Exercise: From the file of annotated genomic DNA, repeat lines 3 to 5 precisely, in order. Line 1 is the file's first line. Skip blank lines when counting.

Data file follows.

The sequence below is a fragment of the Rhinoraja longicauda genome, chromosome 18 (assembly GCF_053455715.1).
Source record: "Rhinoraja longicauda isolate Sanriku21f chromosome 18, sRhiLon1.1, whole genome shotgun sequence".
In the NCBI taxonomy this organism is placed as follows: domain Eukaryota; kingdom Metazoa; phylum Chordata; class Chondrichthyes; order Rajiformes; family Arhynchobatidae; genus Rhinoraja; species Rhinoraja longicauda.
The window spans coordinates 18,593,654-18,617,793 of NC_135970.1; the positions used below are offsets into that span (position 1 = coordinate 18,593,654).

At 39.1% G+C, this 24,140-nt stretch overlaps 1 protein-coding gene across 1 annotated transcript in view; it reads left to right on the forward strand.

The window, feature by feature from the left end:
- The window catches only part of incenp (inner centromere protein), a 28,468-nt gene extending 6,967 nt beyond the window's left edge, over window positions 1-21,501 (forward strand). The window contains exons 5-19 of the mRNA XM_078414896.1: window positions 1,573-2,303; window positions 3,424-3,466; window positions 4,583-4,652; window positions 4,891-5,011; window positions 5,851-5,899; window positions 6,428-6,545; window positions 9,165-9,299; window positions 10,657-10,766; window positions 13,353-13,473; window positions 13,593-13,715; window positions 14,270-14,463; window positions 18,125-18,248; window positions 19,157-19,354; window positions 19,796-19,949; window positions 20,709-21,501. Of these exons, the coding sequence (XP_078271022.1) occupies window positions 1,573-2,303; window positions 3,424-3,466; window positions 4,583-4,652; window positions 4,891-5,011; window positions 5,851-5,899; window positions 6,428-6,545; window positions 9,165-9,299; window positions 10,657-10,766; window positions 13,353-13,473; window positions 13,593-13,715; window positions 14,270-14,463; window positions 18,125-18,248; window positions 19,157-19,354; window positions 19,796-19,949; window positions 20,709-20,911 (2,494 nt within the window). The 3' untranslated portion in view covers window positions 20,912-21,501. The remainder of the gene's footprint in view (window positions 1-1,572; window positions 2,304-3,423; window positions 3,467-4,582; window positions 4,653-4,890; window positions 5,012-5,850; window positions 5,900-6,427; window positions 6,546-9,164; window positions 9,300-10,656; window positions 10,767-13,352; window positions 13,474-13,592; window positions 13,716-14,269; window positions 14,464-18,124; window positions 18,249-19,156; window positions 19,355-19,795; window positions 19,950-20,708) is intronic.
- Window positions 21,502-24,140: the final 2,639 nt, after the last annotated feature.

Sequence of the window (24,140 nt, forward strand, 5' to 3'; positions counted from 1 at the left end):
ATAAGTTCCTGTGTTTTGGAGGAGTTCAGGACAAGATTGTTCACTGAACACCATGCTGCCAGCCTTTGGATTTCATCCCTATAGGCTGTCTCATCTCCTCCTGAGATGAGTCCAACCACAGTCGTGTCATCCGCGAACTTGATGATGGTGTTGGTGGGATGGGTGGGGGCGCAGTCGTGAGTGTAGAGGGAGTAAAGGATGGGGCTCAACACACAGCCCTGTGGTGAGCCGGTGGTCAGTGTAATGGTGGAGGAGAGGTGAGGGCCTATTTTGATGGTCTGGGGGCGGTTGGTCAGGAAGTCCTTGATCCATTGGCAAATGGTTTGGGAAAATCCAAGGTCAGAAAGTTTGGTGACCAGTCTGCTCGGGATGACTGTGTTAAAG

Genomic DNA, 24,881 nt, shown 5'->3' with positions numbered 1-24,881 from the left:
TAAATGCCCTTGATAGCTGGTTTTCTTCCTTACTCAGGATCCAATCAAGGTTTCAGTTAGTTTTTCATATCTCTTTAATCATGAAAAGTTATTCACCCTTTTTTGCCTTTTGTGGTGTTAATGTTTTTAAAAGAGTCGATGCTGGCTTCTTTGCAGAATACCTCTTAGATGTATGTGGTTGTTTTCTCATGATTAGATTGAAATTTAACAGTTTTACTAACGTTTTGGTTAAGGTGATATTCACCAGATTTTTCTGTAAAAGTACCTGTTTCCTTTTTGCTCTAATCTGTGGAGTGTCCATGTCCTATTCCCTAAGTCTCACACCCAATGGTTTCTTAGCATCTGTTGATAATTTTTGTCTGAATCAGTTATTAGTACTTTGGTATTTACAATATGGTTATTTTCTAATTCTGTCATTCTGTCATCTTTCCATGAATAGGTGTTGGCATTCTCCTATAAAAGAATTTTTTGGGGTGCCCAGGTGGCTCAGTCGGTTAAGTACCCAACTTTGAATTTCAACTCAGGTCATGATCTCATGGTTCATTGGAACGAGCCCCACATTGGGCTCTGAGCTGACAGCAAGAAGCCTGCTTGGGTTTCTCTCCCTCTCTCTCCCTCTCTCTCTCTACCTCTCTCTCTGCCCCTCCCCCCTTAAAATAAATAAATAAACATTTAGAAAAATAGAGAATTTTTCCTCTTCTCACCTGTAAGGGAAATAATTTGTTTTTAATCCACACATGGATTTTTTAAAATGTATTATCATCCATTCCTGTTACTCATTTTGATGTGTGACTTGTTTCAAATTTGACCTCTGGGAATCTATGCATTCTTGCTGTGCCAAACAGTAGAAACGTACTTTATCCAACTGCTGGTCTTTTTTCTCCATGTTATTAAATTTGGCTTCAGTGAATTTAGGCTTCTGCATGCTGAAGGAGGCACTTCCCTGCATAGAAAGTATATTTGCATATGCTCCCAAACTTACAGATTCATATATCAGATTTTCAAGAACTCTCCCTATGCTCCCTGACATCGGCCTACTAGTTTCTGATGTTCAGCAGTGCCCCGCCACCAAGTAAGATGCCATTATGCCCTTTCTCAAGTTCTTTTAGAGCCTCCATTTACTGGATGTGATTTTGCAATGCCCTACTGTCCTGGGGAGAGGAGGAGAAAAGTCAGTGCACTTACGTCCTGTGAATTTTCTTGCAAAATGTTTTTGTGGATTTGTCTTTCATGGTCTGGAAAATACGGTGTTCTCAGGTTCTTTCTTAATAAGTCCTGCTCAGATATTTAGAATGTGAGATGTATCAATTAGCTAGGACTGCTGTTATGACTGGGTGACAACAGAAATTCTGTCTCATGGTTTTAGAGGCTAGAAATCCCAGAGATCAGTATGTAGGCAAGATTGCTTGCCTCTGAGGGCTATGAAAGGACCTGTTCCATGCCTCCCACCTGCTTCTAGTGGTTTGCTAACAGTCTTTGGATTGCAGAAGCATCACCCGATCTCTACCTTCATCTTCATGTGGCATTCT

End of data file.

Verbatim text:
In the NCBI taxonomy this organism is placed as follows: domain Eukaryota; kingdom Metazoa; phylum Chordata; class Chondrichthyes; order Rajiformes; family Arhynchobatidae; genus Rhinoraja; species Rhinoraja longicauda.
The window spans coordinates 18,593,654-18,617,793 of NC_135970.1; the positions used below are offsets into that span (position 1 = coordinate 18,593,654).

At 39.1% G+C, this 24,140-nt stretch overlaps 1 protein-coding gene across 1 annotated transcript in view; it reads left to right on the forward strand.